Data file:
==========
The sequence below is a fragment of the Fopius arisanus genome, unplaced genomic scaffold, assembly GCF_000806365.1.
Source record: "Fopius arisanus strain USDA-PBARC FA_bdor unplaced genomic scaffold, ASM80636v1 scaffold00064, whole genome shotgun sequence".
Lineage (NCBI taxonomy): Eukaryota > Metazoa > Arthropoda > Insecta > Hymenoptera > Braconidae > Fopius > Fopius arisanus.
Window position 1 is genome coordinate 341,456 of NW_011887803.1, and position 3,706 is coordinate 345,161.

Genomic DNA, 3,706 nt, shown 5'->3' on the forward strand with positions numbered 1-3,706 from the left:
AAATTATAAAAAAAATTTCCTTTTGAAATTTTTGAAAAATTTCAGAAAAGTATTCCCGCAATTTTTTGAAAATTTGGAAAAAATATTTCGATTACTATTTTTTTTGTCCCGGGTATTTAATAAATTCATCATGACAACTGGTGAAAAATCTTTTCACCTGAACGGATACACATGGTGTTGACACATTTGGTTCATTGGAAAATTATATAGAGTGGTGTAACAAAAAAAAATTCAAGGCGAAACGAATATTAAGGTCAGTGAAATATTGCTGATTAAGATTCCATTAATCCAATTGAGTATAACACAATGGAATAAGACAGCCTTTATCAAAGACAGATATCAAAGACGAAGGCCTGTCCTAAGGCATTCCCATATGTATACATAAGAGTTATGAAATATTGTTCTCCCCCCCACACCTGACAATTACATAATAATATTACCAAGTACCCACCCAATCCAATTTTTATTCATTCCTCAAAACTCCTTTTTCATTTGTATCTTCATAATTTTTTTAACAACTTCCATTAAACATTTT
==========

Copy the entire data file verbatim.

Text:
The sequence below is a fragment of the Fopius arisanus genome, unplaced genomic scaffold, assembly GCF_000806365.1.
Source record: "Fopius arisanus strain USDA-PBARC FA_bdor unplaced genomic scaffold, ASM80636v1 scaffold00064, whole genome shotgun sequence".
Lineage (NCBI taxonomy): Eukaryota > Metazoa > Arthropoda > Insecta > Hymenoptera > Braconidae > Fopius > Fopius arisanus.
Window position 1 is genome coordinate 341,456 of NW_011887803.1, and position 3,706 is coordinate 345,161.

Genomic DNA, 3,706 nt, shown 5'->3' on the forward strand with positions numbered 1-3,706 from the left:
AAATTATAAAAAAAATTTCCTTTTGAAATTTTTGAAAAATTTCAGAAAAGTATTCCCGCAATTTTTTGAAAATTTGGAAAAAATATTTCGATTACTATTTTTTTTGTCCCGGGTATTTAATAAATTCATCATGACAACTGGTGAAAAATCTTTTCACCTGAACGGATACACATGGTGTTGACACATTTGGTTCATTGGAAAATTATATAGAGTGGTGTAACAAAAAAAAATTCAAGGCGAAACGAATATTAAGGTCAGTGAAATATTGCTGATTAAGATTCCATTAATCCAATTGAGTATAACACAATGGAATAAGACAGCCTTTATCAAAGACAGATATCAAAGACGAAGGCCTGTCCTAAGGCATTCCCATATGTATACATAAGAGTTATGAAATATTGTTCTCCCCCCCACACCTGACAATTACATAATAATATTACCAAGTACCCACCCAATCCAATTTTTATTCATTCCTCAAAACTCCTTTTTCATTTGTATCTTCATAATTTTTTTAACAACTTCCATTAAACATTTT